10 years is either a very long time, or just barely enough

Ten Years. According to NASA Chief Technologist Bobby Braun, that’s how long it will take to replace the shuttle after its retirement later this year. Ten years between now and the next time an American astronaut rides into space on a NASA machine.

To some, this gap is an indictment of our own shortsightedness and the death knell of human spaceflight. To others, it is a national regression and an abandonment of our spacefaring legacy.

In reality it is none of these things. This next decade is an opportunity to define an entirely new epoch in human spaceflight; an opportunity to fundamentally change the world, and how we leave it. This is the golden moment that NewSpace has been waiting for. Ten years to overturn almost five decades of procedure, politics, and poor planning that have dead-ended us into stagnation.

The decades-old safety net of government-provided access to space is gone. There is no other option but to step up and deliver the future that we’ve all dreamed about, and the playing field is all ours. With NASA temporarily on the sidelines, the spotlight, and the burden, is squarely on NewSpace. And we have to come through.

Yes, NASA will be pressured to develop a new launch capability, but the agency will still be subject to the oversight, red tape, and budgetary fights that carry with them lowered expectations, compromised capabilities, and missed deadlines. In the end NASA will still be there, but if we cannot provide a viable alternative then NASA will continue to carry on with business as usual. And that is no longer acceptable. For NewSpace, this next decade is the crucible in which our future in space will be decided.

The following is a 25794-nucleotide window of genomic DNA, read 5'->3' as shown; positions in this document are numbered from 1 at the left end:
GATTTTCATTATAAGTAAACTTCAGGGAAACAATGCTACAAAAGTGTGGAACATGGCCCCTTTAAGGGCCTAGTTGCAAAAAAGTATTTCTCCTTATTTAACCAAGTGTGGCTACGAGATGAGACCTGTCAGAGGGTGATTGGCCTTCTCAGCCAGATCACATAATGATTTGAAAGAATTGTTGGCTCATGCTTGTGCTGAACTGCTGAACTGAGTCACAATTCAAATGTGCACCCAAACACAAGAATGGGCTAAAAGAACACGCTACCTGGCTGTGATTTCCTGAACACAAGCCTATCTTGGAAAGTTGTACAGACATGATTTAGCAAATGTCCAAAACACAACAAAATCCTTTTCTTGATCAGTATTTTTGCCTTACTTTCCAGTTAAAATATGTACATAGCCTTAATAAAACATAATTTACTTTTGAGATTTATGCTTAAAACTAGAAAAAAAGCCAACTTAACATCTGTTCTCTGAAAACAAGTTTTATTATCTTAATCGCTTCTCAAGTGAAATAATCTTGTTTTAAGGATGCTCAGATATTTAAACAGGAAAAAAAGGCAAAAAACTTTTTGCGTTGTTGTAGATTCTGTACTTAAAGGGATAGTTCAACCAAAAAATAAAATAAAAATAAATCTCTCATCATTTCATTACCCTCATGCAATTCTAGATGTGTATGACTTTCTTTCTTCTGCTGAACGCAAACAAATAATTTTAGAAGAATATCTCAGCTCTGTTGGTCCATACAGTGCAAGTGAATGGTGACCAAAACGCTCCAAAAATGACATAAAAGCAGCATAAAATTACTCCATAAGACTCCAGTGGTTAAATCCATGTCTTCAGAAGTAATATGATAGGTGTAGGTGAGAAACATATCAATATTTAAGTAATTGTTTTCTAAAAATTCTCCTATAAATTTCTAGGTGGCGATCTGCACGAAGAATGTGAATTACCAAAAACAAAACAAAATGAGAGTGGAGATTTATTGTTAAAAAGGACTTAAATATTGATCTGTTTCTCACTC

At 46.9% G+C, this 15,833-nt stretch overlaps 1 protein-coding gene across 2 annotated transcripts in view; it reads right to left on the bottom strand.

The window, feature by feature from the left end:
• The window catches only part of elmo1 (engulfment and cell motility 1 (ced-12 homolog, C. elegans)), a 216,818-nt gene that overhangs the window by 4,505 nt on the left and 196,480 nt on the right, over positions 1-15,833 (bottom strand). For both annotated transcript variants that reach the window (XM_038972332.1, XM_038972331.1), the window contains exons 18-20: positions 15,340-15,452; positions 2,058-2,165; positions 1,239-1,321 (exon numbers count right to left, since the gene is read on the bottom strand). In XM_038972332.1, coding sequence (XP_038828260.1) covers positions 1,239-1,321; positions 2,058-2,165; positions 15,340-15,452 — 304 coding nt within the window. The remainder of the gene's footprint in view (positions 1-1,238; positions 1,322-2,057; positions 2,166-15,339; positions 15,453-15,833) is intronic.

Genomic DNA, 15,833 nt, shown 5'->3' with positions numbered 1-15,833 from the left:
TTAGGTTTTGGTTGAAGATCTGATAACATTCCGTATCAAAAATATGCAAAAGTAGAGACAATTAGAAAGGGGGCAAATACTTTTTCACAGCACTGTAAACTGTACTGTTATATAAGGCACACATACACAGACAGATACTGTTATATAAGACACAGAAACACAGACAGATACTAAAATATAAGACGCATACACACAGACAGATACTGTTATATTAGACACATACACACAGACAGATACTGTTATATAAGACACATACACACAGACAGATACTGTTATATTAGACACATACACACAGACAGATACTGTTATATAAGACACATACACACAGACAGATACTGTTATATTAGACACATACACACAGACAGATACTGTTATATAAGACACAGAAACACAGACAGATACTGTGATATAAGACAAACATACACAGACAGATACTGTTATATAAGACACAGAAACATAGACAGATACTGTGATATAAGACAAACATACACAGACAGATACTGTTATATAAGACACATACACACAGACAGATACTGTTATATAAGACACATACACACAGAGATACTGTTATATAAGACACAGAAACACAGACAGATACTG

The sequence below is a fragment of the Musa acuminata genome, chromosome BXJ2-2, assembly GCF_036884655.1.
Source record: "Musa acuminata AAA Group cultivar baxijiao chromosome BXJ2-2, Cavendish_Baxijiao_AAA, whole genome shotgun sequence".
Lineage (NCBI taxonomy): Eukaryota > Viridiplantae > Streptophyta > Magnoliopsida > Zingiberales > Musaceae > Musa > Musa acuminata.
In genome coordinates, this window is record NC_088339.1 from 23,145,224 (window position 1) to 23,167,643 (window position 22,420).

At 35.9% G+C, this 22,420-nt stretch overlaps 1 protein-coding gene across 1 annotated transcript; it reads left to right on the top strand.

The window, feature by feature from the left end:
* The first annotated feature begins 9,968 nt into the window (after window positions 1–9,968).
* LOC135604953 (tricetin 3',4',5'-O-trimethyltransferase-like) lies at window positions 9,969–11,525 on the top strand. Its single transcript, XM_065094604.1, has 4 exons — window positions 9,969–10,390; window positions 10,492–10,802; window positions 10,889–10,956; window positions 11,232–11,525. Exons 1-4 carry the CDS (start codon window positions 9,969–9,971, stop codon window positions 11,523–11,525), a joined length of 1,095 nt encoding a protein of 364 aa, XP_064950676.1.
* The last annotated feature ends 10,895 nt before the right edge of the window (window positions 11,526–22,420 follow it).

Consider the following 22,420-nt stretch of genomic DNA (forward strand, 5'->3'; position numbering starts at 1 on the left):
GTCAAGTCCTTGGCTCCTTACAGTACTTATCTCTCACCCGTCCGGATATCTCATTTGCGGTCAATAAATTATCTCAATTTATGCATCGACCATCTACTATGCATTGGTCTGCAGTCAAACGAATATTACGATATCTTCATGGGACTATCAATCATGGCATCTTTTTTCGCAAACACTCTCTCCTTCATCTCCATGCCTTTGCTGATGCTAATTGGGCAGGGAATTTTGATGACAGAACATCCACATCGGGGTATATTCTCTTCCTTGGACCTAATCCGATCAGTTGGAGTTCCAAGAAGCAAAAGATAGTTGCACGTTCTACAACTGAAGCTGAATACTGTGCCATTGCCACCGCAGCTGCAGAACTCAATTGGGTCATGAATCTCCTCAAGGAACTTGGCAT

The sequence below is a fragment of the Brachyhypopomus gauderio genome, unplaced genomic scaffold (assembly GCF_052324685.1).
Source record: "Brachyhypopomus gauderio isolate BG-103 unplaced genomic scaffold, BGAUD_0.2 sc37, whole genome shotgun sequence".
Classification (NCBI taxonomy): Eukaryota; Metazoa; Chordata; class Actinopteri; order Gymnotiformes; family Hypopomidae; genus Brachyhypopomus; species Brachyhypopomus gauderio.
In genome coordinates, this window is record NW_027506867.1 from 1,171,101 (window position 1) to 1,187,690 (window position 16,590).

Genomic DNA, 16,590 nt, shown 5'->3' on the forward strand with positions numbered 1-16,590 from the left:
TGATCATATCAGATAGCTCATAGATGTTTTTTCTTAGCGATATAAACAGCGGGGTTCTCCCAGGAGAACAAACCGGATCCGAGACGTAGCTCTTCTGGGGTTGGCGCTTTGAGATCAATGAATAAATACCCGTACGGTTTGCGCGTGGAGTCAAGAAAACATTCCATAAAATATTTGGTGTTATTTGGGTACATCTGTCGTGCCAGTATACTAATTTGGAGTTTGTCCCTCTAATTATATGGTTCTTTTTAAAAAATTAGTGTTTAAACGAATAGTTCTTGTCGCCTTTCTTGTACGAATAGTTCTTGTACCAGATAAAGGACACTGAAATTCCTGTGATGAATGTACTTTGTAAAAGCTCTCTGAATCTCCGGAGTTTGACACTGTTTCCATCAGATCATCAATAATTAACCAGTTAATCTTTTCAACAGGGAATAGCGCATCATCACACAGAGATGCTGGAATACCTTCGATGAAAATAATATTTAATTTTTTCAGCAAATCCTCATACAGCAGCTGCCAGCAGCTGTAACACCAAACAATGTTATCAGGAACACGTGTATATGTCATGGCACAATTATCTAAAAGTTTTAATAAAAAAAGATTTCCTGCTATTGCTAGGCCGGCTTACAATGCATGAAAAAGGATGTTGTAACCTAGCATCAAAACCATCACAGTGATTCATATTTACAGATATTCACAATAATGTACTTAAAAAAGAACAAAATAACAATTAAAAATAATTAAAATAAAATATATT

This is put up or shut up.

Working in our favor is a head start. Companies like Bigelow, Space X, and Virgin Galactic are already testing prototypes expected to be operational within a few years (or in the case of Space X are already well on their way to launching crewed missions). We’ve already seen a private company successfully reach suborbital space, and repeat the achievement. Competitions like the Google Lunar X Prize are starting to reconstruct the concept of space and the accessibility of space exploration in the public’s mind. I firmly believe that no one wants NewSpace to fail, that no one wants an entirely new and vibrant industry to die in its infancy. There is a potential here to leverage this into a sustained interest, and desire, for widespread human spaceflight and entirely new space faring standard.

There is a chance here to wrest spaceflight and space exploration out of the sole domain of government and give it directly to the people. It is going to take every ounce of effort and dedication that we can muster. It will take seed money from lawmakers and investors, outreach by the passionate, education by the informed, and a willingness to temper our skepticism with an acceptance of risk and a faith in the promise that through these efforts will be built a new world and a future greater than that which we can imagine.

Here we find ourselves not in despair, but with ten years to redefine the exploration of space and mark a new era in human spaceflight. The window will close faster than any of us expect, but when it does we can have delivered the future we’ve so long desired.

Ten years for revolution.  It’s time now.